Selective colouring is the technique of converting an image to black and white while leaving part of it in colour. This is easy with Silver Efex Pro 2 as all you have to do is place a Control Point over the area where you want to retain colour.
I used two Control Points in the following example, one on each coloured shutter:
Silver Efex Pro 2 has the best History panel I’ve seen in any software. Every adjustment you make to your photo is listed.
Silver Efex Pro 2 can show you where the tones in your photo fall within the eleven zones of the Zone System. One useful application of this is that you can use it to see which areas of your photo may block up in print because they are too dark or too light.
This screenshot shows the tones which fall into zone 3. They are indicated by the brown diagonal lines.
The Film Types panel gives you a choice of 18 different black and white films. When you choose one the plug-in emulates the tonality and grain structure of the selected film. It’s an easy way to get the film look without having to shoot, develop, and scan black and white film.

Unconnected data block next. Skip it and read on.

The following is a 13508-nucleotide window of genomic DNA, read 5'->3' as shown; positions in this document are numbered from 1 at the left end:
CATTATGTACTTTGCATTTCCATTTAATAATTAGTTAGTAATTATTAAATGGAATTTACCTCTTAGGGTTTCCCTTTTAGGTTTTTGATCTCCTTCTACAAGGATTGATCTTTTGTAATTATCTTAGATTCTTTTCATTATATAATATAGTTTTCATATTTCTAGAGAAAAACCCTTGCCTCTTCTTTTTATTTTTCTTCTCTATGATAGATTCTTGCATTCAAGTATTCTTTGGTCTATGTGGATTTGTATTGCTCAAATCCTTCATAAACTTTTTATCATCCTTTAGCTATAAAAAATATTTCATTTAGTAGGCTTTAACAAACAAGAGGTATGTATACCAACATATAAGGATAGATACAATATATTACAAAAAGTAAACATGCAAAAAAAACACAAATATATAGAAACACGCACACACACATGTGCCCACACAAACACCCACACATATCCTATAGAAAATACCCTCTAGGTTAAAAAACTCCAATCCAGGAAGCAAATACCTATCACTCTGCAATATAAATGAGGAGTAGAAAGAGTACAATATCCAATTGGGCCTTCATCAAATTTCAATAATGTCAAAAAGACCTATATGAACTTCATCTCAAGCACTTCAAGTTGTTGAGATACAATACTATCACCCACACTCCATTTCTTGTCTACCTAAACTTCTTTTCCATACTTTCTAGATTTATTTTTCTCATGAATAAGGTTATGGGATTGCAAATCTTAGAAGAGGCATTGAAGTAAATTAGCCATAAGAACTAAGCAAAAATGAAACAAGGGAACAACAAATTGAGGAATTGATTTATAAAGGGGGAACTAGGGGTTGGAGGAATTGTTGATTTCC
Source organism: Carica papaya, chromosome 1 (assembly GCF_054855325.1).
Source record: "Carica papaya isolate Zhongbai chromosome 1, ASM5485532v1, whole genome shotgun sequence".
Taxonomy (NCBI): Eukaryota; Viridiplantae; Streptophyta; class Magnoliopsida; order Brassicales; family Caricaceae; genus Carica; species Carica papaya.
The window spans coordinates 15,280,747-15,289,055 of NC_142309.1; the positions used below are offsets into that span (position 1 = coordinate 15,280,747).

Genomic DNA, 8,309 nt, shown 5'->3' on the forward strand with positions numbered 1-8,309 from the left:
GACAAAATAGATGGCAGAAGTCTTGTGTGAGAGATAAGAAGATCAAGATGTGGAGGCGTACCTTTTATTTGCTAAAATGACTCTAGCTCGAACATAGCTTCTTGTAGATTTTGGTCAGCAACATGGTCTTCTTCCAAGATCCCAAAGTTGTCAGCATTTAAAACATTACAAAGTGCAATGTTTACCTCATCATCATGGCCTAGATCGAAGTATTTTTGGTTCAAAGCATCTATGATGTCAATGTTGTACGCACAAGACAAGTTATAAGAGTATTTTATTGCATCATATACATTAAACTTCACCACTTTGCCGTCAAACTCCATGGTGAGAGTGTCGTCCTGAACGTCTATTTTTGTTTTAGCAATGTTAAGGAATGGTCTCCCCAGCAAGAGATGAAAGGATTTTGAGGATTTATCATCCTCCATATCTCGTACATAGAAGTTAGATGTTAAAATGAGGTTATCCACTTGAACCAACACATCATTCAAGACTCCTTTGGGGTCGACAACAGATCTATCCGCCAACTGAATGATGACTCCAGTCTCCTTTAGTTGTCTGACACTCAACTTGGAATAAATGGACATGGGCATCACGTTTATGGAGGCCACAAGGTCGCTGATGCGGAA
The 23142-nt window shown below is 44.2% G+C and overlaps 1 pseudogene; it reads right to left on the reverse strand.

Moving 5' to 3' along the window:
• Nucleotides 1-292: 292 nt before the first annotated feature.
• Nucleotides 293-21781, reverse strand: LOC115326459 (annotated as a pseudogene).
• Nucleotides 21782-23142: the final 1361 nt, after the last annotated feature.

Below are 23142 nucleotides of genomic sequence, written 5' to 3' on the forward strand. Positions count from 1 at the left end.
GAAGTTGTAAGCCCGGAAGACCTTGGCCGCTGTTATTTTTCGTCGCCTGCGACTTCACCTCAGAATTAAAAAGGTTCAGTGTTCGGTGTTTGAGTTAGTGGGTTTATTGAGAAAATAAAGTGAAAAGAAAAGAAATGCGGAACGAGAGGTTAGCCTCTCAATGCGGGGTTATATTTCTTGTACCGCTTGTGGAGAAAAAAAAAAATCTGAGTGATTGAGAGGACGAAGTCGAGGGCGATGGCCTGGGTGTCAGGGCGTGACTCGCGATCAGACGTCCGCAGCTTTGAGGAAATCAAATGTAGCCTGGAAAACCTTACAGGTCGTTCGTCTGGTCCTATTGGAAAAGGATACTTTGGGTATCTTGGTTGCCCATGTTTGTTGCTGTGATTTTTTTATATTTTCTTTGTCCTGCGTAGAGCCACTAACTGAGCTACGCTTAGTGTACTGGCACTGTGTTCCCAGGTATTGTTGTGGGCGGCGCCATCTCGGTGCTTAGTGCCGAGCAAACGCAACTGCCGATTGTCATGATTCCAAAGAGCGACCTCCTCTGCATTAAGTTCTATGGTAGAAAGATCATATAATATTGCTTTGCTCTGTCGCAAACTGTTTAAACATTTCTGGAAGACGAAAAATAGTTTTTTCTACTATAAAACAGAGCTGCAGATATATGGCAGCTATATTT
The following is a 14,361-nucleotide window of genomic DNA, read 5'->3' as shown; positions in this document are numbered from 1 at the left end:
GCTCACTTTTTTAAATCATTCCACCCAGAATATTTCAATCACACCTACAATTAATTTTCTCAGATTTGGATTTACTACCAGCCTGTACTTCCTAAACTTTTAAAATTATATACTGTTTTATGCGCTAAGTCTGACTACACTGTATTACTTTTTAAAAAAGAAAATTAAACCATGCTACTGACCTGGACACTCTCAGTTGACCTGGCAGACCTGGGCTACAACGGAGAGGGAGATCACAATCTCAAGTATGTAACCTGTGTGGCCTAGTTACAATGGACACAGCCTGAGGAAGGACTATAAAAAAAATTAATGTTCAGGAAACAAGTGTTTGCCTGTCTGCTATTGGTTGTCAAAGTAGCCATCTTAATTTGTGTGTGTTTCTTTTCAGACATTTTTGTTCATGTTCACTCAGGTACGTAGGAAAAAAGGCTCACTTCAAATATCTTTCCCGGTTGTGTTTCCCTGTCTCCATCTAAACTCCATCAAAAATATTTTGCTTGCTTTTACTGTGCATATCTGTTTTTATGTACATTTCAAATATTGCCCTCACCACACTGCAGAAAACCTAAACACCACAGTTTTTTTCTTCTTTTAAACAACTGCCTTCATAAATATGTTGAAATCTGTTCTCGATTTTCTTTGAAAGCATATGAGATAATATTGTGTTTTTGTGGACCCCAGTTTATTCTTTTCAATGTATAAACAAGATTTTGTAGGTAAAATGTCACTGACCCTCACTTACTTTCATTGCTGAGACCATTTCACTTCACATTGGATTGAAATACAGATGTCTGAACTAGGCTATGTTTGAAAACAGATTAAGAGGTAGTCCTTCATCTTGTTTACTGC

Silver Efex Pro 2 is part of the Nik Collection, which includes seven applications and costs $149. That works out to less than $25 a plug-in.
Note: If you’re on a tight budget, the standalone version of OnOne Software’s Perfect Photo Suite 8 represents even better value at $79. Click the link to learn more.
You can learn more about Silver Efex Pro 2 at these links:
What software do you use for black and white conversions? Do you prefer Photoshop, Lightroom, another Raw conversion program or a plug-in? Let us know in the comments – what would you recommend to other readers?
Mastering Lightroom: Books One, Two and Three
My Mastering Lightroom ebooks are a complete guide to using Lightroom’s Library and Develop modules. Written for Lightroom 4 & 5 books One and Two take you through every panel in both modules and show you how to import and organise your images, use Collections and creatively edit your photos. Book Three shows you how to create stunning black and white images in Lightroom.